Technology in the network security space has been through many dramatic changes recently. New mobile operating systems, growing use of personal devices, and Software-as-a-service (SaaS) delivery make securing the network a growing challenge. Enhancements in the network infrastructure that connect devices within or across the network make all these developments possible. We’re seeing ever faster network connections, more remote users, and extensive upgrades to mobile networks. We need to think about security policies and where and how to provide protection. The slideshow features eight trends, identified by Sophos, they think will impact network security and your security strategy.
Click through for eight trends that are affecting network security, as identified by Sophos.
Today’s connect-from-anywhere road warriors regularly test the traditional boundaries of network security. Firewalls are increasingly porous as employees access services from devices such as iPads, Android phones, tablets and PCs — all of which require security that mirrors but also improves upon PC solutions. Extending connectivity to small branch or home offices is also a focus for many organizations. Your network strategy needs to consider how to secure access across platforms over an expanding network perimeter.
APTs (or advanced persistent threats) represent the next generation of Internet crimeware. For years network security capabilities such as Web filtering or IPS played a key part in identifying such attacks (mostly after the initial compromise). As attackers grow bolder and employ more evasive techniques, network security must integrate with other security services to detect attacks. We’ll need to evolve security capabilities in response to these threats in the coming years.
Consumerization and the BYOD (bring your own device) movement means consumer devices like iPads, iPhones and Android phones are moving onto the corporate network. To deal with consumerization, your security strategy needs to focus on network security for devices where an endpoint agent may not have been deployed, or may not be functioning properly.
For example, if a user connects with a Mac running malicious code, your network security layer should be able to identify that the device is attempting to retrieve malicious code updates or other suspicious activities — and be able to identify and remediate it. Otherwise you may not find out until you’re already infected, and remediation can only happen after the fact. Consumerization and BYOD increase the importance of alignment between your various security layers.
The threat of attacks on Web applications to extract data or to distribute malicious code persists. Cyber criminals distribute their malicious code via legitimate Web servers they’ve compromised. But data-stealing attacks, many of which get the attention of media, are also a big threat. Organizations used to focus security investment on PCs and preventing conventional malware from spreading to them and onto the network. Now, you need a greater emphasis on protecting Web servers and Web applications. Similar challenges lie ahead for emerging technologies such as HTML5.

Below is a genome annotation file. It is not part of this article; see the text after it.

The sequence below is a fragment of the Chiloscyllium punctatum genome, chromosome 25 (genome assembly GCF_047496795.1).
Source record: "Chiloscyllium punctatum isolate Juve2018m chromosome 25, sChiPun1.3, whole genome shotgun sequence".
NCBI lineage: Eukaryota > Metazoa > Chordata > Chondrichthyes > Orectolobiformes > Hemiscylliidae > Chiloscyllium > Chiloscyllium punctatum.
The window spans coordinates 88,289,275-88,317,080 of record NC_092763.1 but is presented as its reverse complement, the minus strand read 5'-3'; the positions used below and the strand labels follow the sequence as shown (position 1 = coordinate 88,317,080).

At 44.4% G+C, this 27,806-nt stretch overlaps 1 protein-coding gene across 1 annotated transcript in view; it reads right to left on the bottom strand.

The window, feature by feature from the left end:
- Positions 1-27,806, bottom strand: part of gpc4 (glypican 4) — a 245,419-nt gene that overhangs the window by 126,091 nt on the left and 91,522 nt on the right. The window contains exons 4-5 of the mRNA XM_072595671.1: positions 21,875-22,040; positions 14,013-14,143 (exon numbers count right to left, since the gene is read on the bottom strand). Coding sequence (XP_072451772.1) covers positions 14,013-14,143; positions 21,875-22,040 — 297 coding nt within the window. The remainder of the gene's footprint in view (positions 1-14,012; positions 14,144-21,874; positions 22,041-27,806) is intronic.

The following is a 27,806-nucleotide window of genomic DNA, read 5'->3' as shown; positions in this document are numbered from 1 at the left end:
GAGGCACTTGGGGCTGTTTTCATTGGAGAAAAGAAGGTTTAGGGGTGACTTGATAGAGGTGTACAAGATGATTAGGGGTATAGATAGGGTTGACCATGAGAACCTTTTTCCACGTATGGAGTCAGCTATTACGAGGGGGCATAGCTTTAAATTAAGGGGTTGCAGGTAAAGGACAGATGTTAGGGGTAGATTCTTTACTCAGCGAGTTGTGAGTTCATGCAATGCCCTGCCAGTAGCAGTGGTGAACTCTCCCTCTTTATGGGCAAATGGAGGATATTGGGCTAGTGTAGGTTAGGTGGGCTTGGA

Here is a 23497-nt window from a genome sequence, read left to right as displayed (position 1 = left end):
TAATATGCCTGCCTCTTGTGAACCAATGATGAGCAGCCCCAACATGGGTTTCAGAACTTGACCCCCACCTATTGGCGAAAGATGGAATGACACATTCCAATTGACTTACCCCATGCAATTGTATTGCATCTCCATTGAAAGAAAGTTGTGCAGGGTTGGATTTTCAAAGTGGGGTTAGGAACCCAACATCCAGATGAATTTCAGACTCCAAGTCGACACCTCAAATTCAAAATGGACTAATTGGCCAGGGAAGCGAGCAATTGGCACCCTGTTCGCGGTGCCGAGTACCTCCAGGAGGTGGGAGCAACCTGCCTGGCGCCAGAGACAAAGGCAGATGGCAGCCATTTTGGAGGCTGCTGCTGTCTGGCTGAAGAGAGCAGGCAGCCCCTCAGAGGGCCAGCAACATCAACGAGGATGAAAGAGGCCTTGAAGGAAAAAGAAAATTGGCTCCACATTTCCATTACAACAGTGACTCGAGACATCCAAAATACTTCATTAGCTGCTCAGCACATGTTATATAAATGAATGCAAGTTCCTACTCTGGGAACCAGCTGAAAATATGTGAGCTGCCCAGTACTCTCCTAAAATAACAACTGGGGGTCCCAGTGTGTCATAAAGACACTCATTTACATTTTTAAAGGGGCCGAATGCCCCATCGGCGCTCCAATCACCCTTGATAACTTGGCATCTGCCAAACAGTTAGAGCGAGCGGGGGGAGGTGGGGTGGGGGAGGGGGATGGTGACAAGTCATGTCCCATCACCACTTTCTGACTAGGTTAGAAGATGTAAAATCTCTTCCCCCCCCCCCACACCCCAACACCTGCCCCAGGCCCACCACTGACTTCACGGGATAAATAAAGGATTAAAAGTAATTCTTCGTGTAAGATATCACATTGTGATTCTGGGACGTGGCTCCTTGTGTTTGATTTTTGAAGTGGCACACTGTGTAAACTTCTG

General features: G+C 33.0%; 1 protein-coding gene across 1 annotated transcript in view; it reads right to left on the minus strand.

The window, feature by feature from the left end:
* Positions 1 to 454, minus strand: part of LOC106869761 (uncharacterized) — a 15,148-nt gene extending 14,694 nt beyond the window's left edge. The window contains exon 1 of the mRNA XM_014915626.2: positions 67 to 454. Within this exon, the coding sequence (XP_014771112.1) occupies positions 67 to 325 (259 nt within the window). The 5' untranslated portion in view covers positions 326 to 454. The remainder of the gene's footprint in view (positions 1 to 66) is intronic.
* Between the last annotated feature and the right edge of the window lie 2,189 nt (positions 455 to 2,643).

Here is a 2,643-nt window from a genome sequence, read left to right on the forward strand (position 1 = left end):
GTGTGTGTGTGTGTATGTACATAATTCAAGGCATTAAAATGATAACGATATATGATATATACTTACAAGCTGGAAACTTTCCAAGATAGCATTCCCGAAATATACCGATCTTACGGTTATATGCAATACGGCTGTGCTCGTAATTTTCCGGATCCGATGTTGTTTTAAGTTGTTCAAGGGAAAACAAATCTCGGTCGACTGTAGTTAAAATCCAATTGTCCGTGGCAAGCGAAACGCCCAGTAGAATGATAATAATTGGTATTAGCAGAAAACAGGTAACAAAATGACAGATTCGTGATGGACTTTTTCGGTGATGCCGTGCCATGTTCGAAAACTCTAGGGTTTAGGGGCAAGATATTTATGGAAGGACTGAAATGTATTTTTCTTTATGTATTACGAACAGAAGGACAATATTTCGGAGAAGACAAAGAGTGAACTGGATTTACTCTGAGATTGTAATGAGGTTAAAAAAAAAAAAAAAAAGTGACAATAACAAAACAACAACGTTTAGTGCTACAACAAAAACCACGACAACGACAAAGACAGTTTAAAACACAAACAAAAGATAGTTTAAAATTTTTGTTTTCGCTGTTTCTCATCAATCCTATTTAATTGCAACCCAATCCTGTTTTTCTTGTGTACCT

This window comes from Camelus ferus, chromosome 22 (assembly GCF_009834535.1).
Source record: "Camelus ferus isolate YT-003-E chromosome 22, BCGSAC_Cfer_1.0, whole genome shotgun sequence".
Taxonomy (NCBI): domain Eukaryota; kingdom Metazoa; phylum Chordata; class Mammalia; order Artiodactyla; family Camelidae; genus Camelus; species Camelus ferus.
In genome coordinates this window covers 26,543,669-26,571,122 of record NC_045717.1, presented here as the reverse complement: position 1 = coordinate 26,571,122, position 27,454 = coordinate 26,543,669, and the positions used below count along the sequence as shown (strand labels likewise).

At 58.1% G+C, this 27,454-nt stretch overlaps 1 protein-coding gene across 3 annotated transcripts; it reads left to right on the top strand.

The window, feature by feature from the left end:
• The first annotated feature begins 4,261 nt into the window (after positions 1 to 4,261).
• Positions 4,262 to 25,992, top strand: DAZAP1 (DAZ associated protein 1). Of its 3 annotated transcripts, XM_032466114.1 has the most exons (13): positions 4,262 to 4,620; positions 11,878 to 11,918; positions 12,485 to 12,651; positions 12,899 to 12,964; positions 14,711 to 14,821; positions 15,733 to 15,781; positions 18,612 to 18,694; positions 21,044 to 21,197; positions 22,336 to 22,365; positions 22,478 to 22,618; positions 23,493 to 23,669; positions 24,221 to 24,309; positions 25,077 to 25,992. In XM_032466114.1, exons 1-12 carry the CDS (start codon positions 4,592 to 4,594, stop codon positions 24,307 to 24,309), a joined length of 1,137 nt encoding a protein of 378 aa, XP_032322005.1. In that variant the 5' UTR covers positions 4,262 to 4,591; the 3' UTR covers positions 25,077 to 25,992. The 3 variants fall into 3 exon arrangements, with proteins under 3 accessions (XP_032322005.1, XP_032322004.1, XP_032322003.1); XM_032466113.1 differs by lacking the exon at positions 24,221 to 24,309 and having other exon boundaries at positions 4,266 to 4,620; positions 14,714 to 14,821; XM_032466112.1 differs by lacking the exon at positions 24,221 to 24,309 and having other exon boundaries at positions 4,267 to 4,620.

IPv6 is the new Internet protocol replacing IPv4, long the backbone of our networks in general and the Internet at large. Protecting IPv6 is not just a question of porting IPv4 capabilities. While IPv6 is a wholesale replacement in making more IP addresses available, there are some very fundamental changes to the protocol which need to be considered in security policy. Whether your organization adopts it later rather than sooner, make sure that IPv6 is on your network security agenda.
Small, medium and large enterprises are beginning to adopt cloud services and SaaS at a greater rate. This trend presents a big challenge for network security, as traffic can go around traditional points of inspection. Additionally, as the number of applications available in the cloud grows, policy controls for Web applications and cloud services will also need to evolve.
For example, which users should be able to interface with which services? Who should be able to post data, and who should have read-only privileges? While cloud services are developing their own security models, they will still need to be harmonized with your own strategy to avoid multiplication of password, permissions and other security infrastructure concerns. To be sure, the cloud represents a great opportunity. But as the cloud evolves, so too must network security.
Encryption at every level protects the privacy and integrity of data. We’re increasingly deploying encryption at every layer. However, more use of encryption will bring more challenges for network security devices. For example, how will your network DLP (data loss prevention) inspect traffic which is encrypted end-to-end as it accesses a certain cloud service? Collaboration between the network and the endpoint to deliver complete security in scenarios like this will be critical. You need to have a network security strategy that integrates your network security with other layers of security such as endpoint, Web protection and mobile devices.
The network perimeter is expanding like an elastic to include high-speed 4G and LTE networks, wireless access points, branch offices, home offices, roaming users, cloud services, and third parties accessing your applications and data to perform services. These changes to the size, scope and surface of your network can lead to misconfiguration or change control errors that could lead to security breaches. You’ll need security solutions you can consistently deploy at each device or point of infrastructure. And you need central management to keep on top of the dynamics of this elastic infrastructure and the various layers of security at each endpoint.